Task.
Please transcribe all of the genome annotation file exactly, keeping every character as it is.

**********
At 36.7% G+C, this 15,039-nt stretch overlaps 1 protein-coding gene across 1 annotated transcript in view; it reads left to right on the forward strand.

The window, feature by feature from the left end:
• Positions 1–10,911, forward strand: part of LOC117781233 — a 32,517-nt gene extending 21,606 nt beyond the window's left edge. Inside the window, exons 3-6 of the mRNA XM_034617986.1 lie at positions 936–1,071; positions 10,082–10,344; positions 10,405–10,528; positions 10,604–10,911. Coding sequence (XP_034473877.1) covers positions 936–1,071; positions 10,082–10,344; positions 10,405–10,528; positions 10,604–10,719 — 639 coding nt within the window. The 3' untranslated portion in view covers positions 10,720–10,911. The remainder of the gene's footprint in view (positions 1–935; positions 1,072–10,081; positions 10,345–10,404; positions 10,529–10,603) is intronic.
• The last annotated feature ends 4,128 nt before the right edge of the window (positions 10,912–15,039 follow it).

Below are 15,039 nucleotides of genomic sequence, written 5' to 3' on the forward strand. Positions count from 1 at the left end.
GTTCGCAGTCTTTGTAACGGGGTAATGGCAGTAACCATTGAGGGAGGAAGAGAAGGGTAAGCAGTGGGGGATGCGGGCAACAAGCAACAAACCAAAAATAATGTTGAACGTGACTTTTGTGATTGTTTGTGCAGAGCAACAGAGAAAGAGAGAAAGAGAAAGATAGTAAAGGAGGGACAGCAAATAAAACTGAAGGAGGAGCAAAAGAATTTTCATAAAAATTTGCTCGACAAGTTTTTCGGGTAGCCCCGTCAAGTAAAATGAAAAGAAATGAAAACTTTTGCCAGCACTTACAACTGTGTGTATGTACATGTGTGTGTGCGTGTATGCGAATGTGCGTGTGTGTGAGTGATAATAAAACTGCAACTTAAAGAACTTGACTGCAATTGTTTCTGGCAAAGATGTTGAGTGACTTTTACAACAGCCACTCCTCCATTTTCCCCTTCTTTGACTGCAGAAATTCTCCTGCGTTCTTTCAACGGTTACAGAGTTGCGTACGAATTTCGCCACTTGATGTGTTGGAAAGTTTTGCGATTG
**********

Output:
At 36.7% G+C, this 15,039-nt stretch overlaps 1 protein-coding gene across 1 annotated transcript in view; it reads left to right on the forward strand.

The window, feature by feature from the left end:
• Positions 1–10,911, forward strand: part of LOC117781233 — a 32,517-nt gene extending 21,606 nt beyond the window's left edge. Inside the window, exons 3-6 of the mRNA XM_034617986.1 lie at positions 936–1,071; positions 10,082–10,344; positions 10,405–10,528; positions 10,604–10,911. Coding sequence (XP_034473877.1) covers positions 936–1,071; positions 10,082–10,344; positions 10,405–10,528; positions 10,604–10,719 — 639 coding nt within the window. The 3' untranslated portion in view covers positions 10,720–10,911. The remainder of the gene's footprint in view (positions 1–935; positions 1,072–10,081; positions 10,345–10,404; positions 10,529–10,603) is intronic.
• The last annotated feature ends 4,128 nt before the right edge of the window (positions 10,912–15,039 follow it).

Below are 15,039 nucleotides of genomic sequence, written 5' to 3' on the forward strand. Positions count from 1 at the left end.
GTTCGCAGTCTTTGTAACGGGGTAATGGCAGTAACCATTGAGGGAGGAAGAGAAGGGTAAGCAGTGGGGGATGCGGGCAACAAGCAACAAACCAAAAATAATGTTGAACGTGACTTTTGTGATTGTTTGTGCAGAGCAACAGAGAAAGAGAGAAAGAGAAAGATAGTAAAGGAGGGACAGCAAATAAAACTGAAGGAGGAGCAAAAGAATTTTCATAAAAATTTGCTCGACAAGTTTTTCGGGTAGCCCCGTCAAGTAAAATGAAAAGAAATGAAAACTTTTGCCAGCACTTACAACTGTGTGTATGTACATGTGTGTGTGCGTGTATGCGAATGTGCGTGTGTGTGAGTGATAATAAAACTGCAACTTAAAGAACTTGACTGCAATTGTTTCTGGCAAAGATGTTGAGTGACTTTTACAACAGCCACTCCTCCATTTTCCCCTTCTTTGACTGCAGAAATTCTCCTGCGTTCTTTCAACGGTTACAGAGTTGCGTACGAATTTCGCCACTTGATGTGTTGGAAAGTTTTGCGATTG